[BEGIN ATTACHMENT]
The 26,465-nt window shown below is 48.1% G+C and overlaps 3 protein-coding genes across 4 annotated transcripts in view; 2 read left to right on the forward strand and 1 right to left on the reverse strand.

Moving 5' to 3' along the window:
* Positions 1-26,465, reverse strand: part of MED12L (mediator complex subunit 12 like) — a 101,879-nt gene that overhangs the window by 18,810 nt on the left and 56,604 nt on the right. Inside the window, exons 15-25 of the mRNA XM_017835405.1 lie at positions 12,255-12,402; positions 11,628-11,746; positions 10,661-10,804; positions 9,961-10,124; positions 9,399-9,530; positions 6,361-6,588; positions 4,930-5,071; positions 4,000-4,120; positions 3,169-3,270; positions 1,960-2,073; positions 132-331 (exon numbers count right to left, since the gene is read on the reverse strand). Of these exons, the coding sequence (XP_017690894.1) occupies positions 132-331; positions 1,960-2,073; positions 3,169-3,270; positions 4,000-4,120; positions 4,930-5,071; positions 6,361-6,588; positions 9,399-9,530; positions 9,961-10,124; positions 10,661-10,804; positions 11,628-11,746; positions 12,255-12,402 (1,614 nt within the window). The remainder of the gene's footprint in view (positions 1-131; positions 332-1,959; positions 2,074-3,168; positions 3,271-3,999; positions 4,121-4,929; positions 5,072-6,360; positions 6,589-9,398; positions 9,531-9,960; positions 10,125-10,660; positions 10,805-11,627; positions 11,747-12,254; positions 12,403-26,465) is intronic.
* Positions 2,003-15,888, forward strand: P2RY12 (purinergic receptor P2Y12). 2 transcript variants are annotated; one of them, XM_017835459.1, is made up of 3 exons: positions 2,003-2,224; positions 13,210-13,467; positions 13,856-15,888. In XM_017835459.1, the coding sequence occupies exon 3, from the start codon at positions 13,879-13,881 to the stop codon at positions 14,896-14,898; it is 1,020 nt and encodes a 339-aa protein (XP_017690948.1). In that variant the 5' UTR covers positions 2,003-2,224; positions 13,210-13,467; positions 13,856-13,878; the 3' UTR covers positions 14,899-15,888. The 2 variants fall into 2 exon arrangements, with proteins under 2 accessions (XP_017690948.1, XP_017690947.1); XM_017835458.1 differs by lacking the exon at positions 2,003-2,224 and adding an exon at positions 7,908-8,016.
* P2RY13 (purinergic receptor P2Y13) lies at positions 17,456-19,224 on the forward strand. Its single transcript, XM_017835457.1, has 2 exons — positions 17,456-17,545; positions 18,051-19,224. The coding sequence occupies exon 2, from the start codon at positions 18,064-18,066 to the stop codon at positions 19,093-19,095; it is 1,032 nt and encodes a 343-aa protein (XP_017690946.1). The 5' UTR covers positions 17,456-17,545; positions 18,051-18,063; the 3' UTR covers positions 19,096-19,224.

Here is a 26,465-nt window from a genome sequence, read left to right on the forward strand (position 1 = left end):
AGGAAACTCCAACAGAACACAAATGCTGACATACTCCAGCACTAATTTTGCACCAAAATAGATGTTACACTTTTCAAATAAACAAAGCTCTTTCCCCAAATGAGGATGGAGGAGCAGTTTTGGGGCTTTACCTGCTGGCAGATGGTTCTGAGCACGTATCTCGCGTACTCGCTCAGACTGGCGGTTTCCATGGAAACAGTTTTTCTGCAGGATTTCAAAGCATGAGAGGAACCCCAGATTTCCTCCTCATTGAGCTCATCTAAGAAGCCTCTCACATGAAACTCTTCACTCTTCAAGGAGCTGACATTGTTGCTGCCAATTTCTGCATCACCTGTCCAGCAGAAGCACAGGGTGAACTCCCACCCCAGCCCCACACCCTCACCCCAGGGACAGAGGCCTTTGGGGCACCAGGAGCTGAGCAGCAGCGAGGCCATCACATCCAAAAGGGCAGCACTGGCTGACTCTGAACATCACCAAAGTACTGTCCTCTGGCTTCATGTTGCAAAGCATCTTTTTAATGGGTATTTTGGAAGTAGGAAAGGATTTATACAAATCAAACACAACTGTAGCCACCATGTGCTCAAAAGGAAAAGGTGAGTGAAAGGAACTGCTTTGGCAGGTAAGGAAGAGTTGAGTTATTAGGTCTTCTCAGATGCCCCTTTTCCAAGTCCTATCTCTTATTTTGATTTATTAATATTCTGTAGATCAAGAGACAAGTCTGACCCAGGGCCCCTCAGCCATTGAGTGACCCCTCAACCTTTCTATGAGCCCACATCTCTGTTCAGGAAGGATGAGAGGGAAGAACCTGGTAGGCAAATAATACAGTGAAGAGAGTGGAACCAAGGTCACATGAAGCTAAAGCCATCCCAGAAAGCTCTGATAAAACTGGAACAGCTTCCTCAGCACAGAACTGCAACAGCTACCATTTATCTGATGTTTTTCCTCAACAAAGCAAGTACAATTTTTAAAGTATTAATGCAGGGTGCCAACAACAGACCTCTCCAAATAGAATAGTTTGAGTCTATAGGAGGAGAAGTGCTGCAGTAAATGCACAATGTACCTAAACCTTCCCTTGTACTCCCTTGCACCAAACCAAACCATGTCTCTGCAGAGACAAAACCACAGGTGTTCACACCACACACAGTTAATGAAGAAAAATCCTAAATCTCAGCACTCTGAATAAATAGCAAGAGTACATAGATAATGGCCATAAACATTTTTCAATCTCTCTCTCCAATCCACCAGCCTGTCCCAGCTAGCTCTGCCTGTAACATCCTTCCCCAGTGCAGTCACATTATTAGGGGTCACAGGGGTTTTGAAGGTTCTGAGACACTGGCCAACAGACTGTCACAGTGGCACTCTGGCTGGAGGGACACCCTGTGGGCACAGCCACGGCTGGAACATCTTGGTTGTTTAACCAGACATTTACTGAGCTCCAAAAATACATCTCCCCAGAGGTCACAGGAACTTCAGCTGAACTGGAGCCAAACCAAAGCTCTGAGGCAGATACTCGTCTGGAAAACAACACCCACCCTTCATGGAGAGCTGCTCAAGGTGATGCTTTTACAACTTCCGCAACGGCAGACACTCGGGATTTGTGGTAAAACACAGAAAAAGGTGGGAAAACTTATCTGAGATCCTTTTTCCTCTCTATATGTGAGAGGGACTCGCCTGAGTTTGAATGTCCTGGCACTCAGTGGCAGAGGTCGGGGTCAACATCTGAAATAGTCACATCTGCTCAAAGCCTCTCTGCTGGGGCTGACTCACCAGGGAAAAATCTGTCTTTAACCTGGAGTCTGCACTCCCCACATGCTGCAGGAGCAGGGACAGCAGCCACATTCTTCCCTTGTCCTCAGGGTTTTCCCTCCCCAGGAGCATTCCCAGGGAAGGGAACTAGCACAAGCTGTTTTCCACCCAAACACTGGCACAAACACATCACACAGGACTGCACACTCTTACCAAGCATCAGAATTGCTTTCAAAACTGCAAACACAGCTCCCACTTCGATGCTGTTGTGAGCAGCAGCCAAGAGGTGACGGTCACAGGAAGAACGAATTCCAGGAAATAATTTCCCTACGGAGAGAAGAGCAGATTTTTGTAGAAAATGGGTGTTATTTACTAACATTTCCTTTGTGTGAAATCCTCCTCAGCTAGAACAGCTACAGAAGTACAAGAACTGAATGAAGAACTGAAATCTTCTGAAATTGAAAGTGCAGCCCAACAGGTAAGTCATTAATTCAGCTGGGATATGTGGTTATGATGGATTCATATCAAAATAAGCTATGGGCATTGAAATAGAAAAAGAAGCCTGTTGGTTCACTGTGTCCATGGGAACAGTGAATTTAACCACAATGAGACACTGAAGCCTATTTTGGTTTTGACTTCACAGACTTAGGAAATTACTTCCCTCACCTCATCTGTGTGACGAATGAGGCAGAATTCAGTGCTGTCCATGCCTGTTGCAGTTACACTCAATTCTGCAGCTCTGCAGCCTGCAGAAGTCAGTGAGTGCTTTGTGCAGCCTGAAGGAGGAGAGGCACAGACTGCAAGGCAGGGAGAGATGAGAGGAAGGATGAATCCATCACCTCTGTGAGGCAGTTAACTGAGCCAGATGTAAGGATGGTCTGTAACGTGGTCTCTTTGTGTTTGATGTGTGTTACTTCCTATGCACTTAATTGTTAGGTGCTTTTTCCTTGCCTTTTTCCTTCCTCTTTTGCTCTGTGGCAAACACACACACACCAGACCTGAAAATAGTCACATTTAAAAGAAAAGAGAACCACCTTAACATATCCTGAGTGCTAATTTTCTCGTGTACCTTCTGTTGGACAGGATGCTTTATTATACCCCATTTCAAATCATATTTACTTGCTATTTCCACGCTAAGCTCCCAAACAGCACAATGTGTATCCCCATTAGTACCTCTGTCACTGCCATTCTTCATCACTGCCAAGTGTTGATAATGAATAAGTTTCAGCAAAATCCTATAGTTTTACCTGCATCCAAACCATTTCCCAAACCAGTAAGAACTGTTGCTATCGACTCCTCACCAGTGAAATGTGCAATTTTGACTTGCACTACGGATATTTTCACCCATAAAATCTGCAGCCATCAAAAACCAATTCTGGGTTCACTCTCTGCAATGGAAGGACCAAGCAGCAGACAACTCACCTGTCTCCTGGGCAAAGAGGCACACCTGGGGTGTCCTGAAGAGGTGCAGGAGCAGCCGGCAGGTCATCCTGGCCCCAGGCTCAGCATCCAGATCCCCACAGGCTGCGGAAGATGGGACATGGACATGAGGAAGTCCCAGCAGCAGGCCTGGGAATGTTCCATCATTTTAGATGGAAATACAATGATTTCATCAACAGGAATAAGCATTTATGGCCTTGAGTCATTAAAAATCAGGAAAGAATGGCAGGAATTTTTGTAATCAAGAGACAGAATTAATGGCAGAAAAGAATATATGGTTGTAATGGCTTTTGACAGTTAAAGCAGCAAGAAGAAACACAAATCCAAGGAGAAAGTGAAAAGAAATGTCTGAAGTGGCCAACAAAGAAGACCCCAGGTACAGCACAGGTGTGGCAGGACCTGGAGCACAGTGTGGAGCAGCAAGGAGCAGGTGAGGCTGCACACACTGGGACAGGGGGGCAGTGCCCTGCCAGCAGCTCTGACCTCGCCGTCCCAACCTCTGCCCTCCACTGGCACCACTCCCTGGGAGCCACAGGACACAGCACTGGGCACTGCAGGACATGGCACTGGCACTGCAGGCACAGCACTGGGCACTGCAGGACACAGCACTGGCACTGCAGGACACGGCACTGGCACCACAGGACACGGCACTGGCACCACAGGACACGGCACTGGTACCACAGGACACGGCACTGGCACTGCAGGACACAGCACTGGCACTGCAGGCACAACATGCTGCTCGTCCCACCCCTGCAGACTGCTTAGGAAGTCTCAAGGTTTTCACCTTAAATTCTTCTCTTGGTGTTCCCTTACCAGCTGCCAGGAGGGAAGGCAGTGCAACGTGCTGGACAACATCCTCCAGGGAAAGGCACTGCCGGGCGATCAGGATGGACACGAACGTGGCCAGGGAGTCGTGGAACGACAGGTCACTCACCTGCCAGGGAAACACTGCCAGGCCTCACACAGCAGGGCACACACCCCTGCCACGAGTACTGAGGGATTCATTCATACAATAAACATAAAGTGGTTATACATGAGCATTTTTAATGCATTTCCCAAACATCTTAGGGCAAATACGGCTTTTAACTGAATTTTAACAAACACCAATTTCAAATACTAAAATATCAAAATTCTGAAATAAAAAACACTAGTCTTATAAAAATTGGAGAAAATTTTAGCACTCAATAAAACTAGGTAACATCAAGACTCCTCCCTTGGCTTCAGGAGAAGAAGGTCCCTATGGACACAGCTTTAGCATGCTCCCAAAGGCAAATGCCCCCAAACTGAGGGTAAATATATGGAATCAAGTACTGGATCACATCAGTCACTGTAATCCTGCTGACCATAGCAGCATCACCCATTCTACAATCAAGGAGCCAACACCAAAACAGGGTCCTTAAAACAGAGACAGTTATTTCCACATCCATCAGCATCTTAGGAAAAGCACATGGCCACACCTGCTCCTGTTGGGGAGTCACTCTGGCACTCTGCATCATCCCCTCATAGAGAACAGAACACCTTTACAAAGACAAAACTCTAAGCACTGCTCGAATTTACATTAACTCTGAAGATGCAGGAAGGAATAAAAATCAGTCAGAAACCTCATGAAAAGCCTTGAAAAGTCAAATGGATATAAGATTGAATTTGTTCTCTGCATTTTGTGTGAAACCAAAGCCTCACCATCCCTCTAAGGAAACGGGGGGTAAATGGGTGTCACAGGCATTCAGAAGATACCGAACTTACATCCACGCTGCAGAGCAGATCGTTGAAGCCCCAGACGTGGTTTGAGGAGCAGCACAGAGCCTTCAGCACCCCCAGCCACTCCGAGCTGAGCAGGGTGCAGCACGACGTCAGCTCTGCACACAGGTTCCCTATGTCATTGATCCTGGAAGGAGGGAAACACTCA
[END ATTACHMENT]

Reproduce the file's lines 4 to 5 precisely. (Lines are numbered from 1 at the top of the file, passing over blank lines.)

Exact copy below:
* Positions 2,003-15,888, forward strand: P2RY12 (purinergic receptor P2Y12). 2 transcript variants are annotated; one of them, XM_017835459.1, is made up of 3 exons: positions 2,003-2,224; positions 13,210-13,467; positions 13,856-15,888. In XM_017835459.1, the coding sequence occupies exon 3, from the start codon at positions 13,879-13,881 to the stop codon at positions 14,896-14,898; it is 1,020 nt and encodes a 339-aa protein (XP_017690948.1). In that variant the 5' UTR covers positions 2,003-2,224; positions 13,210-13,467; positions 13,856-13,878; the 3' UTR covers positions 14,899-15,888. The 2 variants fall into 2 exon arrangements, with proteins under 2 accessions (XP_017690948.1, XP_017690947.1); XM_017835458.1 differs by lacking the exon at positions 2,003-2,224 and adding an exon at positions 7,908-8,016.
* P2RY13 (purinergic receptor P2Y13) lies at positions 17,456-19,224 on the forward strand. Its single transcript, XM_017835457.1, has 2 exons — positions 17,456-17,545; positions 18,051-19,224. The coding sequence occupies exon 2, from the start codon at positions 18,064-18,066 to the stop codon at positions 19,093-19,095; it is 1,032 nt and encodes a 343-aa protein (XP_017690946.1). The 5' UTR covers positions 17,456-17,545; positions 18,051-18,063; the 3' UTR covers positions 19,096-19,224.